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Meissner, W.W. (1973). Success and Failure in Psychoanalysis and Psychotherapy: Edited by Benjamin B. Wolman, Ph.D. New York: The Macmillan Co., 1972. 260 pp.. Psychoanal Q., 42:642-642.
(1973). Psychoanalytic Quarterly, 42:642-642
Success and Failure in Psychoanalysis and Psychotherapy: Edited by Benjamin B. Wolman, Ph.D. New York: The Macmillan Co., 1972. 260 pp.
Review by: W. W. Meissner
This is a rather thin book on a very fat subject. It represents the distillation of the Sixth Annual Scientific Conference on Psychoanalytic Psychotherapy held in New York in 1968. The papers are quite varied in quality and usefulness and generally seem to reflect a lack of editorial rigor.
The best of the whole package—despite its antiquity—is Freud's classic paper, Observations on Transference-Love. It is a paper that needs to be carefully studied and assimilated in the current ferment for greater reality contact and involvement with patients. It is a paper of more than historical interest—and provides in this volume a sort of modal statement against which some of the subsequent papers can be evaluated.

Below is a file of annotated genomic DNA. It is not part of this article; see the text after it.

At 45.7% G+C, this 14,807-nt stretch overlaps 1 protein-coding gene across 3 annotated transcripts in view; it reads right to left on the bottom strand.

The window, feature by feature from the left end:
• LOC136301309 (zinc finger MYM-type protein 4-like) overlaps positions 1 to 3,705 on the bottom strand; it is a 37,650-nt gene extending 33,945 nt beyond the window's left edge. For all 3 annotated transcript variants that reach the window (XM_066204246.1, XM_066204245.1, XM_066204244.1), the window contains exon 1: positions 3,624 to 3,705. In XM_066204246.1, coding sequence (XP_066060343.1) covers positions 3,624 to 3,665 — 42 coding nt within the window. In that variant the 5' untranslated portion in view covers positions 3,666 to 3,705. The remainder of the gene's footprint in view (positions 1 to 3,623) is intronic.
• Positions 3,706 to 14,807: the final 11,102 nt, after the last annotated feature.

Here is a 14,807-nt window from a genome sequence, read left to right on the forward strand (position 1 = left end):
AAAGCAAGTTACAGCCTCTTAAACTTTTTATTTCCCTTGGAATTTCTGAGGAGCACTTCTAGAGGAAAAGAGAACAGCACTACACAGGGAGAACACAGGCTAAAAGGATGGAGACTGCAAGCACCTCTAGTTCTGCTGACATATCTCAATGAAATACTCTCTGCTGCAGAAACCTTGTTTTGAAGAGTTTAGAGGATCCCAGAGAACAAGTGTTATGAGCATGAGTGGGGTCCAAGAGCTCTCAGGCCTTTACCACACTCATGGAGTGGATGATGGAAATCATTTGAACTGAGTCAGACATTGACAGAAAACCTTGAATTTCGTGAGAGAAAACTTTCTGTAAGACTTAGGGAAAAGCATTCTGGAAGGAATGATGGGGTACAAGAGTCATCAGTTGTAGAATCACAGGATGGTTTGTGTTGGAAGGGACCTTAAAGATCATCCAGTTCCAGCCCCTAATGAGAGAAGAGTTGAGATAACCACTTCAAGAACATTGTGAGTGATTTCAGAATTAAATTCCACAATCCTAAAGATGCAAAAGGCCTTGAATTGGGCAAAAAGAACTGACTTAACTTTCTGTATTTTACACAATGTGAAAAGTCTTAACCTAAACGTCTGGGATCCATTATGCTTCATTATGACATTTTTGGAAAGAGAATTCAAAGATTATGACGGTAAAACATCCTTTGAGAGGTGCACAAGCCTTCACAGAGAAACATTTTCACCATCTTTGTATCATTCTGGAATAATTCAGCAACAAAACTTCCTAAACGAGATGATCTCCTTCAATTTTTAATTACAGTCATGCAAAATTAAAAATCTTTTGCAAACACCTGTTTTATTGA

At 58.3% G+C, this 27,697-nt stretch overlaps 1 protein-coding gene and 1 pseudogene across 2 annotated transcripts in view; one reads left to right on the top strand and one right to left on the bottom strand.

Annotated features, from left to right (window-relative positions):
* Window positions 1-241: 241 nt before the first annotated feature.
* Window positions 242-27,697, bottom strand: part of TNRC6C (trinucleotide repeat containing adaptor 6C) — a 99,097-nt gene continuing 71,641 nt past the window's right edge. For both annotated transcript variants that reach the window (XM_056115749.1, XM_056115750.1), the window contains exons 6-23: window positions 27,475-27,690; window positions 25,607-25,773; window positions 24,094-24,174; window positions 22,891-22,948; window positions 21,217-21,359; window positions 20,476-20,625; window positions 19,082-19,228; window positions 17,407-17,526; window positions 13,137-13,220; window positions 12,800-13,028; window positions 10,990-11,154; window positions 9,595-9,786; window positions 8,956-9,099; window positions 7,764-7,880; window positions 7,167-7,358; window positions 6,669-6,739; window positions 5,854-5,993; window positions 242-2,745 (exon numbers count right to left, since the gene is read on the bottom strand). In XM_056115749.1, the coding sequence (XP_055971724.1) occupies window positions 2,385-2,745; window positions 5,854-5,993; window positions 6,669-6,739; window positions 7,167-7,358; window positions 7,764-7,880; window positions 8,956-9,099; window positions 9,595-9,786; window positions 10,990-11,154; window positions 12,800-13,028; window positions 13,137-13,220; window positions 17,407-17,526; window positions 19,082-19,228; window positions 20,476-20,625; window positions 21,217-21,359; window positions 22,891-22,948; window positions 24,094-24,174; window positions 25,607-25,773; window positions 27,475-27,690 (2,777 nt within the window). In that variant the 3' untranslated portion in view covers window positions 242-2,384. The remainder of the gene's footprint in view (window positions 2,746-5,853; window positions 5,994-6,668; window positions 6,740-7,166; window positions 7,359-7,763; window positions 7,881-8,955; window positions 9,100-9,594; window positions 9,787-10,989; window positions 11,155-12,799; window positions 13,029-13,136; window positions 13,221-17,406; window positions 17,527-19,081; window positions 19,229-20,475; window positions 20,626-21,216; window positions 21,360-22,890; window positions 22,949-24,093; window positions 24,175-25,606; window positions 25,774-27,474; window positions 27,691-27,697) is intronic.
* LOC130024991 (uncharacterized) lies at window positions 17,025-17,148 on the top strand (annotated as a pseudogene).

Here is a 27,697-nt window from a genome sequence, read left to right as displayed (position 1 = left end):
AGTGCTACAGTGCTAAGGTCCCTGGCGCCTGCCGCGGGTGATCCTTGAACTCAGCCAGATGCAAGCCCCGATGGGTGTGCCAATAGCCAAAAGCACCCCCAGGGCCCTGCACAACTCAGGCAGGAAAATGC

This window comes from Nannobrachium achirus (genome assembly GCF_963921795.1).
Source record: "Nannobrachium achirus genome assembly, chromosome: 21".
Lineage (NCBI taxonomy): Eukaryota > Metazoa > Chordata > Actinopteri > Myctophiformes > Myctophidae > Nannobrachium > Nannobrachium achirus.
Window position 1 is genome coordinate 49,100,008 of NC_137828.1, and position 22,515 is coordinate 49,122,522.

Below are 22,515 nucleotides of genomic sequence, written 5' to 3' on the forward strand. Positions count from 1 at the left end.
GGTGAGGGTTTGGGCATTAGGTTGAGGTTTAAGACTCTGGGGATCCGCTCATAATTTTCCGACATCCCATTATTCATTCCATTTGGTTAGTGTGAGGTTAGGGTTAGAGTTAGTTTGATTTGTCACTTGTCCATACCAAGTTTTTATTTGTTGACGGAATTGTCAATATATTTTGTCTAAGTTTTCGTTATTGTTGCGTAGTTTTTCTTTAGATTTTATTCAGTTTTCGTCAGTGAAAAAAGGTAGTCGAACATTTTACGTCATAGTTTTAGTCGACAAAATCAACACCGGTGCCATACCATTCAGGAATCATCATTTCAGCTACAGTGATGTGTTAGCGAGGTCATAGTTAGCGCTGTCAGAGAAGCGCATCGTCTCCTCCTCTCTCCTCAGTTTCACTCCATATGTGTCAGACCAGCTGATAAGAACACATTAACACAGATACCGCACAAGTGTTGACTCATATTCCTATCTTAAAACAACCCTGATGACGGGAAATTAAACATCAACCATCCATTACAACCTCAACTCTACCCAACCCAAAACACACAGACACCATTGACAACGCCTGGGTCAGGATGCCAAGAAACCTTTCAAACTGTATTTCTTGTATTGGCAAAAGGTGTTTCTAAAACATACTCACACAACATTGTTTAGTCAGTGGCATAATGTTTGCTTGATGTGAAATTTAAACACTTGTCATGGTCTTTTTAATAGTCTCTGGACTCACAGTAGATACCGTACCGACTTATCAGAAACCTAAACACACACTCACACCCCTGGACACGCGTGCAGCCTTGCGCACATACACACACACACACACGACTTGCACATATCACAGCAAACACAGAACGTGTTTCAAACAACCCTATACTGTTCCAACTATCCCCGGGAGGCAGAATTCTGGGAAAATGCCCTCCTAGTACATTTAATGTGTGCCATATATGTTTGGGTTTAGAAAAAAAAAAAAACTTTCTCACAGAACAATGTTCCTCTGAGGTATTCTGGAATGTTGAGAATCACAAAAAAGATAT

Among the offerings, one can recommend Stanley Lesse's paper on problems relating to social, economic, and socioeconomic change. Lesse points to an important emerging area of study and reflection but does little more than indicate its importance. One can also recommend Hans H. Strupp's paper on ferment in psychoanalysis, particularly for its emphasis on the need for research. Strupp also offers an acute critique of G. L. Paul's important study of the outcome of behavioral as opposed to more traditional therapies.
The rest of the volume offers a variety of clinical reflections. Among these, the contributions of Leon J. Saul, Edward Glover, Arnold Bernstein, and Lawrence S. Kubie are of value. For the most part the papers offer few positive contributions. The caveats are generally of the sort most clinicians are familiar with.
More valuable, in general, is the negative contribution. A number of cautions, critiques, and delineations of complexities and problem areas are offered—particularly by Saul, Glover, and Kubie—which serve as reminders of the difficulties in evaluating and understanding the process of psychotherapy, and why it is that psychotherapies of whatever description sometimes succeed and sometimes fail. Perhaps the most important area discussed is that concerning difficulties in the countertransference. But in such a thin volume the contributor can do little more than skim the surface of such an important topic. The present volume succeeds only in pointing out the significant areas of concern and problems where more intensive study is needed.
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